Know Your Colour Code

Here at EuroTalk we love discovering interesting facts about the world around us, so from now on, on the third Wednesday of each month (or thereabouts!) we’ll be sharing some of these with you. The theme for this month is colours…

Be a man: be yellow

If you call someone ‘yellow’ in England, you’re calling them a coward. In Japan, the opposite is true; yellow is the colour of courage, and while Westerners usually see pink as a feminine colour, in Japan it’s very masculine; it conjures up the memory of fallen samurai.

Poison pen

Poisoned Pens

In China, writing someone’s name in red is unlucky and it usually means you want to cut them out of your life; just make sure you don’t have red ink on your hands if something bad happens to them!

Feeling blue? You’ll regret it in the morning…

In English it’s fairly common to say you’re ‘feeling blue’ if you feel sad. But in Germany, to be blue (‘blau sein’) is to be drunk.

White: it’s the new black

Weddings in the West are all decked out in white, but the same is not true of China, where white is the colour of mourning. Instead, brides wear red, as the colour symbolises good luck.

Black cat - lucky or not?

Purr-fect Opposites

In many cultures, a black cat is seen as lucky: in Japan, it’s believed to attract suitors, and in Scotland a cat arriving at your home is a sign of prosperity coming your way. But in America, the same animal is considered bad luck, particularly by gamblers on their way to the casino.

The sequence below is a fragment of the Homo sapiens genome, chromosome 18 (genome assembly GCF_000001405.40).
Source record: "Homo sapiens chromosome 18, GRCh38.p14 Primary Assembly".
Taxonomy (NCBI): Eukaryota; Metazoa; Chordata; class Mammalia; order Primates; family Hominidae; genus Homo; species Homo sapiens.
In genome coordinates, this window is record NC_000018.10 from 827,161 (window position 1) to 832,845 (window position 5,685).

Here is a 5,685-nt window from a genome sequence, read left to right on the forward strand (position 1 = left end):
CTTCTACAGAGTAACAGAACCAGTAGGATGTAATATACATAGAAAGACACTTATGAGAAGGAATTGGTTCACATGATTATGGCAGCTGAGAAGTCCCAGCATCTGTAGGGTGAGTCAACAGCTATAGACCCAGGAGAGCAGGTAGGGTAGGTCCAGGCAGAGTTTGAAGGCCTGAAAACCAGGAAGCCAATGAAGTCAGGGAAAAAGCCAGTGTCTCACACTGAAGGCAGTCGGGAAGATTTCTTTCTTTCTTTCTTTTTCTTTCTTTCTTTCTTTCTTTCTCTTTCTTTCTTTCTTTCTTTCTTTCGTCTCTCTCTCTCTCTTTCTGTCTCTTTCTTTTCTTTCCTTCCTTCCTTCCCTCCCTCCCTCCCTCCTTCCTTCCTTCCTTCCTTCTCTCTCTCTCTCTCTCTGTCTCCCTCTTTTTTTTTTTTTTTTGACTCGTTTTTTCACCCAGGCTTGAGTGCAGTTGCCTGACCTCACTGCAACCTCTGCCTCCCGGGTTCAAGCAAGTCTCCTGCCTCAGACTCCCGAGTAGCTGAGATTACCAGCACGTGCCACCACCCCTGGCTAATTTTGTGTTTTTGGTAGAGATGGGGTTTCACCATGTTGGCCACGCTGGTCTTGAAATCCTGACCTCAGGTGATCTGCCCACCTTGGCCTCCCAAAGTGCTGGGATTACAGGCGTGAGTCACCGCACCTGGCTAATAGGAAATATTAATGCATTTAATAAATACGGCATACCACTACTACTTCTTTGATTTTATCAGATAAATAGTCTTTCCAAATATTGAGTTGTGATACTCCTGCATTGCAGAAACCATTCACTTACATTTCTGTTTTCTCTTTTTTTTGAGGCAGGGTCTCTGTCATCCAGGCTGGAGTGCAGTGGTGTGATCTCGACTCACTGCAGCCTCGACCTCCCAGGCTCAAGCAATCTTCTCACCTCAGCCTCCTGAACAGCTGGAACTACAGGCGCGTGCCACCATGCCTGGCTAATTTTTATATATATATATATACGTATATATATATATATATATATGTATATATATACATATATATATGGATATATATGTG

Colourful Confrontations

Useful information if you find yourself in a fight in Europe… In English, the result might be known as a ‘black eye’, whereas in Germany it’s blue (‘blaues Auge’), in Spain it’s purple (‘ojo morado’) and in France it’s known as an ‘oeil au beurre noir’ (literally ‘eye in black butter’)!

If anyone has any other examples of colour-related facts, we’d love to hear them!


2 thoughts on “Know Your Colour Code”

  1. Hello,

    Before I add what I know about your article, I have to say that I have just discovered your blog and it’s soooo awesome, I can’t describe it with words 😀 You are doing great work, and the more I read, the more I admire your blog, because I’m a language lover too!
    This article reminded me of a text with the same content in my school coursebook of English which contains some of your examples and I would like to add some more from it.
    In Japan, a white carnation symbolises death.
    In India it is believed that a married woman dressed in all white is inviting death and unhappiness.
    Also as you said in China red is the color of good luck and prosperity, so when Chinese give gifts of money on special occasions, they usually put the money in a red envelope. In addition, in China yellow color represents royalty.
    Green color is a lucky color in Ireland.
    An alternative expression of “The Prince Charming” is “El Principe Azul” in Spanish and “Il Principe Azzurro” in Italian and they both literally mean “The Blue Prince”.
    That’s all from me, I hope you like my color-related facts ^_~



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